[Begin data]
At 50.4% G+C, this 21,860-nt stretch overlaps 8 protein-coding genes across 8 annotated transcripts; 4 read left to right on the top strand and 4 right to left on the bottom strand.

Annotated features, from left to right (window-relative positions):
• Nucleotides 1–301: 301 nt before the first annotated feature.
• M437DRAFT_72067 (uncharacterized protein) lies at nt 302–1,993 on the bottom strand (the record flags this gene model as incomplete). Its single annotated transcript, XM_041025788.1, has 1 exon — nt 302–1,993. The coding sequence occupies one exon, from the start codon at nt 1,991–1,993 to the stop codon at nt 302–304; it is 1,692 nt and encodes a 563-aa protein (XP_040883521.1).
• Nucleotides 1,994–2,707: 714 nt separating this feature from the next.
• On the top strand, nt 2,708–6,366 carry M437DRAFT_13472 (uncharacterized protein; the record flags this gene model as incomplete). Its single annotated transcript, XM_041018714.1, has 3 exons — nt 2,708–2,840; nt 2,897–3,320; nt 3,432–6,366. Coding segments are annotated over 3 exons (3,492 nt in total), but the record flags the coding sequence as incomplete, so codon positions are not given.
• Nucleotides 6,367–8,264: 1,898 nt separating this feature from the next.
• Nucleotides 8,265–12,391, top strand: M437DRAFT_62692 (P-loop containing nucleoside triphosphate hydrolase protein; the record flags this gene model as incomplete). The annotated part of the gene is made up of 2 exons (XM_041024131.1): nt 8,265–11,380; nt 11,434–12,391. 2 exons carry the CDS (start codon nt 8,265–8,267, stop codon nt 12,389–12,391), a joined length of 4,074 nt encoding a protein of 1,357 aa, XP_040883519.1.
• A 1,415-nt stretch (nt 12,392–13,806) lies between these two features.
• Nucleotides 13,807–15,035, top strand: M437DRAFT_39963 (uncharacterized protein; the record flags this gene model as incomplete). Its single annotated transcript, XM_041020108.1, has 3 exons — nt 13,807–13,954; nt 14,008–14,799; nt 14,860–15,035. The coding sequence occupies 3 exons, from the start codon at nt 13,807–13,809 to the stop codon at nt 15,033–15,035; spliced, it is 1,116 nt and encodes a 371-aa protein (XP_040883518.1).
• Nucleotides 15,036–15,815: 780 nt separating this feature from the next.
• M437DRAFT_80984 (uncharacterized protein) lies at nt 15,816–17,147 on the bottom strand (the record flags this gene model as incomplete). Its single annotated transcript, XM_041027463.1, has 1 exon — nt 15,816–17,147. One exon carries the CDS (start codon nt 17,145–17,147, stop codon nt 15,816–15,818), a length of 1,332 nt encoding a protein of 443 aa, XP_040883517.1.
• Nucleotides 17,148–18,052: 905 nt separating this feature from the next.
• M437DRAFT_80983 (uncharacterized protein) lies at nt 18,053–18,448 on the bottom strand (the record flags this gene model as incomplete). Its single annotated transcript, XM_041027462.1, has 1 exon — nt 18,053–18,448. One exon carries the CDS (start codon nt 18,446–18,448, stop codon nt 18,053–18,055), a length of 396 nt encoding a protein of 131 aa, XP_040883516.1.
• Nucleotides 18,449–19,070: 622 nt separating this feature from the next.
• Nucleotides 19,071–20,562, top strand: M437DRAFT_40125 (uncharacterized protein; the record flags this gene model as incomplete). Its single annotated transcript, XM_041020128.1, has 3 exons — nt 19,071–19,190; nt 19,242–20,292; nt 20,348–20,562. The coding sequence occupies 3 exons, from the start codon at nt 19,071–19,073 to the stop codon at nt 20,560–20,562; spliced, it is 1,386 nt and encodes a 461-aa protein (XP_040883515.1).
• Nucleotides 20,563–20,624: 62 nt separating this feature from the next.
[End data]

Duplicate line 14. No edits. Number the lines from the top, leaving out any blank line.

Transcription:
• M437DRAFT_80983 (uncharacterized protein) lies at nt 18,053–18,448 on the bottom strand (the record flags this gene model as incomplete). Its single annotated transcript, XM_041027462.1, has 1 exon — nt 18,053–18,448. One exon carries the CDS (start codon nt 18,446–18,448, stop codon nt 18,053–18,055), a length of 396 nt encoding a protein of 131 aa, XP_040883516.1.